Recently Melinda Moree (newly appointed CEO of BioVentures for Global Health) and I attended an interesting dinner of global health experts in New York. Before the meal we were discussing the fact that many product-development partnerships (PDPs) for drugs and vaccines in global health are being judged pretty harshly right now for not having produced enough new, licensed products. This seems too harsh we thought, but still the question of "are the PDPs a good investment" needs an answer. So, we thought about alternatives to measure the progress made by PDPs.
style="float: left; margin:10px" >Rather than judging PDP success on the licensed products they have yet to provide, we thought, perhaps the measurement of success should be whether the PDPs have changed the questions that people in the field are asking. Melinda remarked on the progress with malaria vaccines where the questions now are all about who will pay for it, and how will we roll the vaccine out in affected countries. This is a big shift from the questions that prevailed when Melinda started PATH's Malaria Vaccine Initiative in 1999. In those days the questions were about whether a successful vaccine against a parasitic infection like malaria could ever be successfully developed. The questions were on key research issues: how will you develop immunity? How can a sporozite-stage vaccine be expected to protect against disease when the parasite has so many stages where it can evade the immune system?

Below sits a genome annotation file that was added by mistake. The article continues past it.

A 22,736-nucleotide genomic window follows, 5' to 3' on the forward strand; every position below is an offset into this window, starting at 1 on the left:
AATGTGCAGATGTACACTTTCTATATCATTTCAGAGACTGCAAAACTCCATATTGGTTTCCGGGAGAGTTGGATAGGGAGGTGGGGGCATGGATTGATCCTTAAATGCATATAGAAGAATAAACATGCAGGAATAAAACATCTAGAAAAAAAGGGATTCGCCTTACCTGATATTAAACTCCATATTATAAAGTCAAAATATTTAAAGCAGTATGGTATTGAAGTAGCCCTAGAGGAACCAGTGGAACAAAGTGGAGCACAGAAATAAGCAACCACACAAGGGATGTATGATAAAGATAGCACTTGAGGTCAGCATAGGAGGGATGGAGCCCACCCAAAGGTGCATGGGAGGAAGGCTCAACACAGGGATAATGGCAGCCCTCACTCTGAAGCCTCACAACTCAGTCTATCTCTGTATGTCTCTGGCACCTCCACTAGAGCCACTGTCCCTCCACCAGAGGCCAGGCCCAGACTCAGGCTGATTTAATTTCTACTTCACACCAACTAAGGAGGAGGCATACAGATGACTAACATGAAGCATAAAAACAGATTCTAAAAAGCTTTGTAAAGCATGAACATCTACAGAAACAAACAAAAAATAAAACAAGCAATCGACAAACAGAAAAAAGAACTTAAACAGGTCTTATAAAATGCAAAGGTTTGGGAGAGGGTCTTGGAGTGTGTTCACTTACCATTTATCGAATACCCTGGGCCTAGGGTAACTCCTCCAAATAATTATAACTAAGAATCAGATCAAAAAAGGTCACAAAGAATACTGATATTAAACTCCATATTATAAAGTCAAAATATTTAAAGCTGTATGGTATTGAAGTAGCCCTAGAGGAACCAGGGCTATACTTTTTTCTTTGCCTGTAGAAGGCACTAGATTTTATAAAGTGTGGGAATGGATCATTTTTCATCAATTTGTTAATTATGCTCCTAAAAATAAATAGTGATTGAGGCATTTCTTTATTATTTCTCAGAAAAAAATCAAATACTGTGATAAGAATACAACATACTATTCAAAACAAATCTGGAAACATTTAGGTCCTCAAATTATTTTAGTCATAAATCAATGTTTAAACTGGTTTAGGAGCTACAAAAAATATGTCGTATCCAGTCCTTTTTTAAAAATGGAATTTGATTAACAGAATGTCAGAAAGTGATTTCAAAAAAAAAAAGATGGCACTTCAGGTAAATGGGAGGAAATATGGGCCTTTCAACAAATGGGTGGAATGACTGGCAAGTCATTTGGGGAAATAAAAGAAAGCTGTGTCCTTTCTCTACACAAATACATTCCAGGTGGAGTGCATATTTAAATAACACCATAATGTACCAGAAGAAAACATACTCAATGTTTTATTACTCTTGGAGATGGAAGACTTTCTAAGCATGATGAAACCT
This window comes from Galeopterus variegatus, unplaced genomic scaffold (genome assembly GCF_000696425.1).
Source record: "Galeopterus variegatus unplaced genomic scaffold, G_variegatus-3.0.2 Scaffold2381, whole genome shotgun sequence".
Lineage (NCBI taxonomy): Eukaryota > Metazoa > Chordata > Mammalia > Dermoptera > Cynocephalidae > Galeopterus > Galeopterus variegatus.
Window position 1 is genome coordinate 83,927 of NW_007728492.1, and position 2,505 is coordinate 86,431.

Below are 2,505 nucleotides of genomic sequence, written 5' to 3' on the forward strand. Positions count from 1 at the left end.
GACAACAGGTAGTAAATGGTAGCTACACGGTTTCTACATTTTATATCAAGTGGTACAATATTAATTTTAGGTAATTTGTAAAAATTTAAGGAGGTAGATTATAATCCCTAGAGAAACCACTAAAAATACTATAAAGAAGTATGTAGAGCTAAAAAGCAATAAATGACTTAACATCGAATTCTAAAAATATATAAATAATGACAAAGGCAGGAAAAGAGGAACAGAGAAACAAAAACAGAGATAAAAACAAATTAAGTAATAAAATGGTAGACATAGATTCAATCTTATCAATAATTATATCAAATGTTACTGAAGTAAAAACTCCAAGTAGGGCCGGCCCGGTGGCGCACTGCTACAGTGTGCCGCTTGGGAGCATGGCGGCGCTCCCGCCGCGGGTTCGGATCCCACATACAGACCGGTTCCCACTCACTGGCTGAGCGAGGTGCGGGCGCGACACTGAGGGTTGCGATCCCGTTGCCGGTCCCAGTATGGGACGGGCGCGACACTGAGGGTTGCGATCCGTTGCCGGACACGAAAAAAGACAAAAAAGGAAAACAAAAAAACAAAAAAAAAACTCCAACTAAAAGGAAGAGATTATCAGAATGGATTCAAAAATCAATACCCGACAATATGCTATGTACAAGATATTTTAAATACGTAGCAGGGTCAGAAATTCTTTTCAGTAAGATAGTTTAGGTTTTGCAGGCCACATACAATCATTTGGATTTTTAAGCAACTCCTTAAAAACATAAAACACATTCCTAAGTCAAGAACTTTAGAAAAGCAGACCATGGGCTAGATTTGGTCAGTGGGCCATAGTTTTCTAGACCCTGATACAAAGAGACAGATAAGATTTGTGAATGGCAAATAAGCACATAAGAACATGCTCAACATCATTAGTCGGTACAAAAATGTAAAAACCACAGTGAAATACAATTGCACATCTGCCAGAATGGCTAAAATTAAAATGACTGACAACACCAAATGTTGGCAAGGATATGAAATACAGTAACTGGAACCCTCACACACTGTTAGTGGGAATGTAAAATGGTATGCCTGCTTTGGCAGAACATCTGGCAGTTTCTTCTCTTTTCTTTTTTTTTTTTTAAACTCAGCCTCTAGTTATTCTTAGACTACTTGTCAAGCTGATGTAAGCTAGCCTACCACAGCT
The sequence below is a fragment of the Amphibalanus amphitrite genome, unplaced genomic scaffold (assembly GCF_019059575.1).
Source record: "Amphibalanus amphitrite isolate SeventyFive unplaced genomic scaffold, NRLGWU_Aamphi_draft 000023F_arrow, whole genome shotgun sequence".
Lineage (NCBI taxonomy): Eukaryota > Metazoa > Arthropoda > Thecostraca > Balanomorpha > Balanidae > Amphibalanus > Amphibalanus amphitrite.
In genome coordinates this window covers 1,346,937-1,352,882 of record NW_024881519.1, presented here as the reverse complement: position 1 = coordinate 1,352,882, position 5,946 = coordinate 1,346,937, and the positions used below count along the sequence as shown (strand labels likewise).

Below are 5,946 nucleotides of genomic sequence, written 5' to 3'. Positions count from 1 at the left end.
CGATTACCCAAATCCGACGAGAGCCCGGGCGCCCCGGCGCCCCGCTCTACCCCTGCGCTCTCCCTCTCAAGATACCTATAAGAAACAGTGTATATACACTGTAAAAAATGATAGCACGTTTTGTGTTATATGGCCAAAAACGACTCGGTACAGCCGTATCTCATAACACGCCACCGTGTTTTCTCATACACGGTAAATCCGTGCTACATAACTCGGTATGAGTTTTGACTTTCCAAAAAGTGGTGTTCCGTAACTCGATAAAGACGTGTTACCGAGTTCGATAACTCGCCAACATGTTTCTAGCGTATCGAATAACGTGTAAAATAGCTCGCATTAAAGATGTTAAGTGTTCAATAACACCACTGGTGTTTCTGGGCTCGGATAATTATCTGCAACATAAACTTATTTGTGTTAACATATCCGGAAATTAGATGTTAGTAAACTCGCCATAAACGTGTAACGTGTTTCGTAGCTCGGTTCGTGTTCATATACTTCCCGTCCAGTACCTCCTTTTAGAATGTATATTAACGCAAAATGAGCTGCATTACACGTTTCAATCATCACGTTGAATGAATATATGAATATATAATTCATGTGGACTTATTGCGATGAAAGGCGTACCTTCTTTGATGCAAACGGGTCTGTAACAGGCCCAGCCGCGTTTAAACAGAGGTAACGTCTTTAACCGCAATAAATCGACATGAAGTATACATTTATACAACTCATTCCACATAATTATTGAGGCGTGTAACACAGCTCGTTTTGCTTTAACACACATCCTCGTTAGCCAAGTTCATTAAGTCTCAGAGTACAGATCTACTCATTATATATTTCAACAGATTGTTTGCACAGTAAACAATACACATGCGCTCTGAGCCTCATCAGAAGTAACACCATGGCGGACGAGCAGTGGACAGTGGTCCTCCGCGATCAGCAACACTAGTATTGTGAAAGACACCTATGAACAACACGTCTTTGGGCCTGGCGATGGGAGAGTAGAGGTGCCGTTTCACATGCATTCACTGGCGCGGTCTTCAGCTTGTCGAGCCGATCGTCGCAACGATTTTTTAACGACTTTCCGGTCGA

Recent data from the leading malaria vaccine candidate, RTSS, from GlaxoSmithKline shows that a vaccine can successfully protect children against malaria infections. The vaccine is now undergoing a major, multi-country vaccine evaluation in Africa and definitive data on the vaccine's effect are expected by 2012. The advances of this vaccine and its clinical development are the output of a product development partnership, the Malaria Vaccine Initiative at PATH, that collaborates with GSK Biologicals, and uses funding from the Bill & Melinda Gates Foundation.
In short, one milepost of success in malaria vaccines is in the questions people are asking. When the questions have shifted from whether a vaccine could ever be made into questions about how we will pay for and deploy the vaccine to the kids who need it the most you know there's been progress.
Try measuring your own progress with questions. What are questions are you facing in your projects or work? Are they the same ones that you were wrestling 5 or even 10 years ago? If so, maybe you should rethink your strategy. If not, maybe you've got evidence of progress.